How best to gain compensation for Swiss car buyers affected by the Volkswagen diesel scandal? While the Consumer Protection Association for French-speaking Switzerland (FRC) is taking part in a European class action lawsuit in Germany, its equivalent in the German-speaking part of the country is going it alone.This content was published on September 11, 2017 - 15:51
The FRCExternal link said on Monday it was following the path taken by the European Consumer OrganisationExternal link, which it considered the most promising. Affected Volkswagen owners in Switzerland who want to take part in the suit can register online at MyRightExternal link.
It has been more than a year since Volkswagen agreed to pay more than $20 billion (CHF19 billion) to settle criminal charges and civil claims related to the German company’s sale of nearly 600,000 cars with “defeat devices” designed to beat US emissions tests.
Volkswagen admitted to illegally rigging cars to turn off diesel emission controls when not on test stands. Subsequent investigation found that many diesels by other manufacturers met official test standards but emitted far more pollution during every day driving, often by exploiting legal loopholes that permitted them to turn off controls at certain temperatures.
This is the first time the Consumer Association for French-speaking Switzerland has pursued such a course of action.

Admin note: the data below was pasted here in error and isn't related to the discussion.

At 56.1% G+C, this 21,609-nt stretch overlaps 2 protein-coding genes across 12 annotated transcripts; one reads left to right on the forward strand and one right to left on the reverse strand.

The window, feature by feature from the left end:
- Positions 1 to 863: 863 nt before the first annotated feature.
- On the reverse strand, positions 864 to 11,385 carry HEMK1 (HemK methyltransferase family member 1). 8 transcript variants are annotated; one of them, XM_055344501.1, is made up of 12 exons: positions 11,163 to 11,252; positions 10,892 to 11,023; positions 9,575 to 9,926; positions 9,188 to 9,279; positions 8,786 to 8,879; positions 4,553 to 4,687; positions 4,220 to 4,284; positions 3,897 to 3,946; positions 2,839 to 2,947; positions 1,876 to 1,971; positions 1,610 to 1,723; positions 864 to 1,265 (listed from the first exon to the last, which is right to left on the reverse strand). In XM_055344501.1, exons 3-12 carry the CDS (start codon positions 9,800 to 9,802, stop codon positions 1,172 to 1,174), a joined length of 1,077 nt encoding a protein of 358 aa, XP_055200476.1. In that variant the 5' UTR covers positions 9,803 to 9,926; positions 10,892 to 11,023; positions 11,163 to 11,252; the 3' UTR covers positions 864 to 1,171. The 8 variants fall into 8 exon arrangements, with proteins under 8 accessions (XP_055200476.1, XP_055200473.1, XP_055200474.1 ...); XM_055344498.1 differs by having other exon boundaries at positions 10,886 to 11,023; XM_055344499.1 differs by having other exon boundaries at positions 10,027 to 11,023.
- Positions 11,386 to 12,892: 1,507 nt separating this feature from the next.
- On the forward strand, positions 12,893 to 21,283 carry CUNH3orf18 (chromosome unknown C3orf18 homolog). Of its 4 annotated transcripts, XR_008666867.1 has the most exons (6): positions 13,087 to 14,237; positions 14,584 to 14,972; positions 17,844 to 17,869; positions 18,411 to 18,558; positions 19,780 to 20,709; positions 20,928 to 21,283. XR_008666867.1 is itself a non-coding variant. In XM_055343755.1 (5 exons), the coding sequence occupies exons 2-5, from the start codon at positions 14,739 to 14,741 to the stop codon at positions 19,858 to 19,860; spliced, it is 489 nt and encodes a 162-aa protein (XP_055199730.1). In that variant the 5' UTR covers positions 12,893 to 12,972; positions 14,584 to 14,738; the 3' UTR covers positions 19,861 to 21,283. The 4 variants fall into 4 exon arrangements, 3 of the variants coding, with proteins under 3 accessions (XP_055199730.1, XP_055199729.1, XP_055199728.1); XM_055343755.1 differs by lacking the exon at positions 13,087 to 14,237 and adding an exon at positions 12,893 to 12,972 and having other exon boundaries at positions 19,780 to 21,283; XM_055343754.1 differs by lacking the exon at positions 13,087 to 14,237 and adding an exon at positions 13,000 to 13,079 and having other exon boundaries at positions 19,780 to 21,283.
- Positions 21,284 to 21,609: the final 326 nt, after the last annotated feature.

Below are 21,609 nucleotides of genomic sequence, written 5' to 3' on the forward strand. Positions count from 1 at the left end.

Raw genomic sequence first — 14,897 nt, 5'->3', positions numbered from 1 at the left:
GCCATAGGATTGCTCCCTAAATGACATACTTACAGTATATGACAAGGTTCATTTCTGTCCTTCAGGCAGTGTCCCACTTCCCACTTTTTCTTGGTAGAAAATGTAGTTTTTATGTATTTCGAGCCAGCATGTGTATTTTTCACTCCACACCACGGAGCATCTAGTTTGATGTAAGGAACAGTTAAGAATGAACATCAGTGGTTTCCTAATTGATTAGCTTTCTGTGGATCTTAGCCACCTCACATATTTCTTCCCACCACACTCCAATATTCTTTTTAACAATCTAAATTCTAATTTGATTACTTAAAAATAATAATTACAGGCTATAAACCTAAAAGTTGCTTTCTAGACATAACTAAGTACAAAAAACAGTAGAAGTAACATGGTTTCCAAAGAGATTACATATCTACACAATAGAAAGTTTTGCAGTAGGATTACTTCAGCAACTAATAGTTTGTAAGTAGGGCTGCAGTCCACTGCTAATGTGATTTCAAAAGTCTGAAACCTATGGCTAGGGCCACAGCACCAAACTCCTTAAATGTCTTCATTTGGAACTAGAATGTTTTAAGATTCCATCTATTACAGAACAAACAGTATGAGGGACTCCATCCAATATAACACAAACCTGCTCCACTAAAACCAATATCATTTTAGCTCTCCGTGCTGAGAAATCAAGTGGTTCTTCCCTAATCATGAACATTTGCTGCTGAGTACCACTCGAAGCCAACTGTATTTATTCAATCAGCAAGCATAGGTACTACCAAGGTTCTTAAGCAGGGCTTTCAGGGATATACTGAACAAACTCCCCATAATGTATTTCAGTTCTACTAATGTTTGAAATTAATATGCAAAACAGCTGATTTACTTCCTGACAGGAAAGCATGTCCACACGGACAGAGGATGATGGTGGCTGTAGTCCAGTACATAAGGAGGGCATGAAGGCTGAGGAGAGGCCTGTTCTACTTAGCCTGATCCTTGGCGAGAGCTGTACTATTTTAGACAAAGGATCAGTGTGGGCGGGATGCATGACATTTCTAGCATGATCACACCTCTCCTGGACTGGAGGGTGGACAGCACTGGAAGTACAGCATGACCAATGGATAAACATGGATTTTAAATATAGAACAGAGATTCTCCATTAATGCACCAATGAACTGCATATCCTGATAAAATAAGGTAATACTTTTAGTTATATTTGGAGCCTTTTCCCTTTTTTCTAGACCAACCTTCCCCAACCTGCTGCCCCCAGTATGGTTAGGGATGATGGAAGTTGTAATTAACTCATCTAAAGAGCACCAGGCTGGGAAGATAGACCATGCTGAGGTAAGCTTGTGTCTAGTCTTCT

Taking a different approach, the Consumer Protection OrganisationExternal link in German-speaking Switzerland (SKS) on Thursday filed suit in Zurich against Volkswagen and AMAG, Switzerland’s largest car dealership.
The aim of this is to determine whether Volkswagen and AMAG tricked car buyers and broke Swiss law. SKS is looking for compensation of between CHF3,000 and CHF7,000 per vehicle.
The two processes are complementary, covering all interests at both a local and international level, according to Sophie Michaud Gigon from the FRC.
She points out that the SKS is not a member of the European Consumer Organisation and that courts in German-speaking Switzerland come down more often on the side of consumers. Nevertheless, she believes a large-scale action has a greater chance of success.
Cécile Thomi from the SKS disagrees, pointing out that because Volkswagen is such an important employer in Germany, the risk is that the verdict will go in its favour.
She also believes a suit in Switzerland benefits from proximity: the interests of affected drivers in Switzerland will be taken into account more before a Swiss court.
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